"The Photograph" is an appropriate title for the new romantic drama starring LaKeith Stanfield and Issa Rae.

Writer/director Stella Meghie has crafted a gorgeous looking film with two strong leads and a hypnotic score, but it all gets undermined by a story that relies way too much on contrived plot devices and romantic cliches - leaving this stylish romance painfully thin of substance.

Stanfield plays Michael, a reporter who is doing a story on a Louisiana fisherman (Rob Morgan). During the course of the interview, the fisherman tells Michael a story about a woman that made a profound impact on his life that he hasn't seen for more than 30 years.

Michael goes looking for this woman, now a famous photographer, only to learn from her daughter Mae (Rae) that the woman has recently passed away. As Michael and Mae talk, they start to sense an attraction - with a relationship developing.

While Mae and Michael explore their feelings, the story is intertwined with flashbacks of the relationship between the photographer and fisherman - creating a relationship that seems to parallel the modern day couple.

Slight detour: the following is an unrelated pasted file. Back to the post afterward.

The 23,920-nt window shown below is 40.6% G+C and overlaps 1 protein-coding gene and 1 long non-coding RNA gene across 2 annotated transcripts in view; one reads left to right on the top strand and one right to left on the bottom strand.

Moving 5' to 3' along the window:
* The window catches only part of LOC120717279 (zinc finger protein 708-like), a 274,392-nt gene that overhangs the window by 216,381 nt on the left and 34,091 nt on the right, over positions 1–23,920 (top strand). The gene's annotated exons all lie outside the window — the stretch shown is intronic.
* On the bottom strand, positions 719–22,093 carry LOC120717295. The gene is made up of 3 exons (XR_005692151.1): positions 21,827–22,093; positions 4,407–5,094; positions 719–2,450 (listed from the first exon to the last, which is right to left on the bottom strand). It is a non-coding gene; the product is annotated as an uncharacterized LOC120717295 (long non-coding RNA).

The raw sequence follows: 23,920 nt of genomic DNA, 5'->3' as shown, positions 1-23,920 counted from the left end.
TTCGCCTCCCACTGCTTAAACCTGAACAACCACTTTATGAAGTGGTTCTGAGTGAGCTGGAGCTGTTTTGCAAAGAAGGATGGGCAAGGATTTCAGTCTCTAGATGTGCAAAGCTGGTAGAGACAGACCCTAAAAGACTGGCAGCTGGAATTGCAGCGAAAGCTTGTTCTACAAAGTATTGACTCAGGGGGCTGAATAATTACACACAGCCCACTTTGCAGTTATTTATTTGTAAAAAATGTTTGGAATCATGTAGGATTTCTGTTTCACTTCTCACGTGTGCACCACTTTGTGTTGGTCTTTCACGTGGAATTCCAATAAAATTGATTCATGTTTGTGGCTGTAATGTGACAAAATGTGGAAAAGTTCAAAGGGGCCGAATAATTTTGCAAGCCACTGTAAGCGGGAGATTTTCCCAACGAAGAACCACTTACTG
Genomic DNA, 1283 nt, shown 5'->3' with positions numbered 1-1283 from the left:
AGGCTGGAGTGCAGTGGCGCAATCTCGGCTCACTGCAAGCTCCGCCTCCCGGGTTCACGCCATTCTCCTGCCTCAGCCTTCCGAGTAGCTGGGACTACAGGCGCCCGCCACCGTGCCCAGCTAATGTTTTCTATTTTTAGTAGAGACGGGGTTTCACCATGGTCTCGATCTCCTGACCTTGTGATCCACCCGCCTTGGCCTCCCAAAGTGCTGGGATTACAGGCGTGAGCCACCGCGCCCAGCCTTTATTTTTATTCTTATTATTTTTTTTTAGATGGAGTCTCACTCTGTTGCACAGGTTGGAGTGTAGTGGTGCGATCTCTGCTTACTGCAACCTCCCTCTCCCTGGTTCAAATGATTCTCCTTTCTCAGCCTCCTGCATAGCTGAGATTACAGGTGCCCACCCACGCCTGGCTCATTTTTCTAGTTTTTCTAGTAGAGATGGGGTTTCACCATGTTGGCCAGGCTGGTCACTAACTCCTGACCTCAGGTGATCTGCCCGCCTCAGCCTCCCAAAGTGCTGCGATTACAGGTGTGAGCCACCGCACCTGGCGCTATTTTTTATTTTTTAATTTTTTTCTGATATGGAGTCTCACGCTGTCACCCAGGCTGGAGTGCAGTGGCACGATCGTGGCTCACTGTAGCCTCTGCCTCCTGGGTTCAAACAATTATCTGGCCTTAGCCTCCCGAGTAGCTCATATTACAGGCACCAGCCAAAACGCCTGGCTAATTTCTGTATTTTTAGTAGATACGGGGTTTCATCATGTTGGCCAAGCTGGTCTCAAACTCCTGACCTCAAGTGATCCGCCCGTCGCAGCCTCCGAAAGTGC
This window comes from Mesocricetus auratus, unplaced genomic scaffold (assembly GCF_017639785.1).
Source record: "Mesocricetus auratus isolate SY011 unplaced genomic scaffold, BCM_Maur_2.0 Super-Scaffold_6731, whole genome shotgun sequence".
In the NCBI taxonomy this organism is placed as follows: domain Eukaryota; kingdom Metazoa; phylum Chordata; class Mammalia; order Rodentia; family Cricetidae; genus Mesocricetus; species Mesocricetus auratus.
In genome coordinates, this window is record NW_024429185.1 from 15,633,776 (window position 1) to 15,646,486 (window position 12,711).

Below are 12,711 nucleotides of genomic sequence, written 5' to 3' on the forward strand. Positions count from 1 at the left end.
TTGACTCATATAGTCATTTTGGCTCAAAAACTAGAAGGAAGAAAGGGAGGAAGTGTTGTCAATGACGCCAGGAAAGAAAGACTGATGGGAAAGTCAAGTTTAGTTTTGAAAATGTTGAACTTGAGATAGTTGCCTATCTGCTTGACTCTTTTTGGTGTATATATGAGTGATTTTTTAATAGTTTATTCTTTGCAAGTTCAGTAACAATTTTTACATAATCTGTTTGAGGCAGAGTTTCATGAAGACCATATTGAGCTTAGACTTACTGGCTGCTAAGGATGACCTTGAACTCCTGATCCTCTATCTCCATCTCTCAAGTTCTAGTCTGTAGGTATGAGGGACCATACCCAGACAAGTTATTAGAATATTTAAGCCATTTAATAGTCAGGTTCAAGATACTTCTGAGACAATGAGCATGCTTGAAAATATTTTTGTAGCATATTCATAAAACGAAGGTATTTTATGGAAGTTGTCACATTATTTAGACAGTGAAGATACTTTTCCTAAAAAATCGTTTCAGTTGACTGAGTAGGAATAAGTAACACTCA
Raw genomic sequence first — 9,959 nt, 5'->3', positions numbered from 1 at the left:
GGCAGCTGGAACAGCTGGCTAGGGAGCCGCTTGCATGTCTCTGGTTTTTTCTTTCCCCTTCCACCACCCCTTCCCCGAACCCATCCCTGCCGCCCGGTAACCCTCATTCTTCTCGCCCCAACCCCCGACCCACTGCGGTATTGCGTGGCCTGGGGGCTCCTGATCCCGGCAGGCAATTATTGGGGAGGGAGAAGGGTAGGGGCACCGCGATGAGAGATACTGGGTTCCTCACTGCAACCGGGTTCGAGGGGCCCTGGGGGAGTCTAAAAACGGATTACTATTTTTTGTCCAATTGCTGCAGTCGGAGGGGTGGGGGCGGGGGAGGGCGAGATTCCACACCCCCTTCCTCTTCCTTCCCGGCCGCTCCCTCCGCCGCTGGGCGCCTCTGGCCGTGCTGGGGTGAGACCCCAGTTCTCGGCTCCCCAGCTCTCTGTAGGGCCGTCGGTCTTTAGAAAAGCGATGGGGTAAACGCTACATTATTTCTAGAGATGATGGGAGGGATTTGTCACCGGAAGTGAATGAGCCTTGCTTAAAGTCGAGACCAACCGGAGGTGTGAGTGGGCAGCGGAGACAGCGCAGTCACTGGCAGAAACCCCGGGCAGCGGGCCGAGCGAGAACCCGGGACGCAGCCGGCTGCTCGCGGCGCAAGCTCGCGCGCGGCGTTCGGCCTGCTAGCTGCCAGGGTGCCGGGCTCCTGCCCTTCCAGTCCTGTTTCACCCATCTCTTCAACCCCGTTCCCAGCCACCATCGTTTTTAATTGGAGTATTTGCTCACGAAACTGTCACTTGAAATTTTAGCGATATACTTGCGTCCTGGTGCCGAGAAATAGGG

Meghie's eye for the material is impressive. The cinematography is exquisite and the jazzy score creates a mood and vibe the perfectly fits these characters. Rae and Stanfield have instant chemistry that make their relationship believable, while Chelsea Peretti and Y'lan Noel are effective in the flashbacks.

But Meghie's script completely destroys all the good will. It feels like two or three movies fighting with each other with the flashbacks throwing the pace of the film off. The biggest problem with the script is how convenient everything is - with conversations had, or a lot of times not had, just to manipulate the direction of the plot. There are several moments in "The Photograph" where a single conversation could have caused the rest of the plot to come crashing down like a house of cards. It makes these characters that are otherwise fleshed out, feel two-dimensional and manipulated pawns.

Rae and Stanfield deserved a better script. The audience deserved better too, because "The Photograph" certainly has the look - but it's looks prove to be quite deceiving. 

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